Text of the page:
Dissociation- A psychological term used to describe a mental departure from reality.

When Feelings Create Facts:

Feelings are just that... Feelings, and may have no basis in fact at all... they are just feelings. - Gary

People who dissociate sometimes believe feelings over facts. What they feel at a particular time becomes reality for them. As their moods change, they may rearrange or rewrite facts to make them more consistent with the way they feel.

When confronted with “hard evidence” which contradicts the way we instinctively feel about something, most people feel a sense of discomfort (cognitive dissonance) However, if the information is compelling enough, most of us will learn to adjust our opinions or our feelings in order to maintain a consistent world view.

People who disassociate however, are able to reject or modify “hard evidence” if it does not support the way they feel or believe the world to be.

Dissociation goes beyond common mental errors, fantasy or self-indulgent denial. It is a pervasive pattern, often without a logical conclusion or explanation. It is a self-destructive behavior which deteriorates the quality of life of the person who does it - and to those in their immediate vicinity.

Dissociation flies in the face of pure logic and can appear irrational, illogical and counter-intuitive. Dissociation may mean believing or imagining that something very real does not exist or it can mean believing that something very false does. Whole blocks of memories can be ignored, rearranged or reinvented at a time.

People who dissociate may appear to behave like pathological liars. However, the difference is people who dissociate to a certain degree believe the lies they tell. Because for them, the lies are emotionally accurate, and are a true rendering of how they feel, rather thanfactually accurate.

Examples of Dissociation:

  • Remembering an event that didn't happen, or claiming to have no recollection of an important event that did.
  • Observing a trusted person or loved one commit an immoral or unethical act and refusing to believe it.
  • Observing oneself committing an immoral or unethical act and refusing to believe it.
  • A person demonstrates two or more sets of behaviors, beliefs, skills or personality traits which appear at random.
  • A person contradicts their own version of a story.
  • A person alternates between regarding another person or group as "all good" or "all bad" (also known as Splitting).
  • A person attributes someone else's experiences or actions to themselves (also known as Mirroring).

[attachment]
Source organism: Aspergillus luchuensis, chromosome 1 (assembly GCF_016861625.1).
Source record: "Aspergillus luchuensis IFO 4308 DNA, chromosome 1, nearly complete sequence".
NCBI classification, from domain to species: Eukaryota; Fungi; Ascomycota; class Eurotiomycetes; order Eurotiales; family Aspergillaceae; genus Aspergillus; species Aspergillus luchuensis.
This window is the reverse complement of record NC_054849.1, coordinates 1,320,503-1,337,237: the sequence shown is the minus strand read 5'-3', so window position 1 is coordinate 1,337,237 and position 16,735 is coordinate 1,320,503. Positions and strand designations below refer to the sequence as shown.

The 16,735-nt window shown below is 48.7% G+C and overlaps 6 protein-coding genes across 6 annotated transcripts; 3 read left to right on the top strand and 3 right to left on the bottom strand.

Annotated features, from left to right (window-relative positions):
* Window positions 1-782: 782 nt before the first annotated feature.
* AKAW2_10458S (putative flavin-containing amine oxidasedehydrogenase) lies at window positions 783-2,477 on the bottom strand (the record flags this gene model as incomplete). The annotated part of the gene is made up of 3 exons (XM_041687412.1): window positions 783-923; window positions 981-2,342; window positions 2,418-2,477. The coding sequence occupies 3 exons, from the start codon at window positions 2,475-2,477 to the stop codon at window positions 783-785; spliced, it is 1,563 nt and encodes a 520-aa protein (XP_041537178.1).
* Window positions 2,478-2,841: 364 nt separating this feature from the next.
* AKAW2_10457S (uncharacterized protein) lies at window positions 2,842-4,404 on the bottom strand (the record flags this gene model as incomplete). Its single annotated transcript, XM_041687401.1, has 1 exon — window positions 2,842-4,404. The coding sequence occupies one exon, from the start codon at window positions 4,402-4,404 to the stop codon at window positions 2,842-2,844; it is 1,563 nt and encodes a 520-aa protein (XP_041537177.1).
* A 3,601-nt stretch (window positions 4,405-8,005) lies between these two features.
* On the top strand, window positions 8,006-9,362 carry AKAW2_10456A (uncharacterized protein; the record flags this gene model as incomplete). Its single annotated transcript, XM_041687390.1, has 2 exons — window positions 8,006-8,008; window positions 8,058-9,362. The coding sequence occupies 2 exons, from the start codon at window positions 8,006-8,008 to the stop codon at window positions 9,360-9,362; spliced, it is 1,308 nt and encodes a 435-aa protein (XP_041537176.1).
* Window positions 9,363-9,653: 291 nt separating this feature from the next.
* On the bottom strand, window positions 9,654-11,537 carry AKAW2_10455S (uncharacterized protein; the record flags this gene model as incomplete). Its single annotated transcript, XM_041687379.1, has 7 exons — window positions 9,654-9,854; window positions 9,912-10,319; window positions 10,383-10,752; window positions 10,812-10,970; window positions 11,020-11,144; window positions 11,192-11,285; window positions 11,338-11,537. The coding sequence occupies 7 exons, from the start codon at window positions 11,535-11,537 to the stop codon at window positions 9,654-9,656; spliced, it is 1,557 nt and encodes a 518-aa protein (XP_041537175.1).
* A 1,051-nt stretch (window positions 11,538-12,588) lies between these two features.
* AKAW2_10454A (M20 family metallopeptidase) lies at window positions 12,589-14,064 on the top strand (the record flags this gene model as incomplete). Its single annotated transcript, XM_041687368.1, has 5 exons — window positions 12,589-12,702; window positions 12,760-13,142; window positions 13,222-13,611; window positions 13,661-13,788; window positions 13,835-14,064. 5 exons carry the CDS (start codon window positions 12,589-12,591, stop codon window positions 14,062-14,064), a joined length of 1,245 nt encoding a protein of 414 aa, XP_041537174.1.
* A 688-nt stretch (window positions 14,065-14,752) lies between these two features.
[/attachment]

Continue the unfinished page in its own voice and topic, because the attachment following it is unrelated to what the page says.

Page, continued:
• A person projects their own experiences or actions onto another person (also known as Projection).
  • A person is confronted with facts which they choose to ignore.

What it feels like:

It can be a frightening experience to live with someone when they are disassociating because logical argument, reasoning or persuasion generally will not help them ‘snap out of it’. Nons often refer to a partner or family member as “Dr. Jekyll & Mr. Hyde” to describe that person’s sudden changes and contradictions.

Even if the Non is aware of what is going on, it can be a disheartening experience to repeatedly watch a loved one who has been “doing well” slide away from them again and into another potentially damaging headspace. Dissociative people can be very invalidating, because they may sharply contradict what a Non wants or needs to believe about themselves or their world.

One of the most frustrating experiences for Nons is when someonespeaks to friends, neighbors and other members of the community and tells them their version of reality - one which may not  shine a favorable light on the Non. This can be a humiliating experience, especially when people appear to believe them.

It is often the case that third parties can detect contradictions somewhere in the assertions of a dissociative individual. But out of politeness, most people will not let that show.

Dissociation affects people of high and low intelligence alike, and it can be hard  to believe a person is dissociating, particularly if they have moderate or high intelligence. It often takes an “undeniable” episode to convince an observer that dissociation is at work. People who have never been exposed to dissociative behavior sometimes have a hard time believing it really happens, and commonly respond by suggesting there has simply ‘been a misunderstanding’.

What NOT to do:

  • Don’t stay up all night arguing with a person who is dissociating or try to talk sense into them.
  • Don’t use intimidation, ultimatums or manipulations to try to convince someone to see things differently.
  • Don’t retaliate. You will only make yourself look bad.
  • Don’t yield your own reality just to “keep the peace”.
  • Don’t assume that everything a person who dissociates says is untrue.

What TO do:

  • Remove yourself and any children from any situation in which you are physically or emotionally threatened.
  • Handle disagreements with a dissociative person as unemotionally, firmly and briefly as you can. Try to "agree to disagree" and acknowledge that you see things differently and that you need to see things your way as much as the other person sees things their way.
  • Find your own support network, a group of people who understand what you are living with and know the "real" you.
  • Find nurturing, validating environments for yourself, which are separate from the influence and control of a dissociative individual.
  • See a therapist who can explain dissociation, can help you build your own self-esteem and work on techniques for dealing with it.

Related Personality Disorders:

Paranoid, Schizotypal, Borderline, Histrionic, Avoidant, Dependent, Obsessive-Compulsive

See also Dissociative Identity Disorder - formerly known as Multiple Personality Disorder.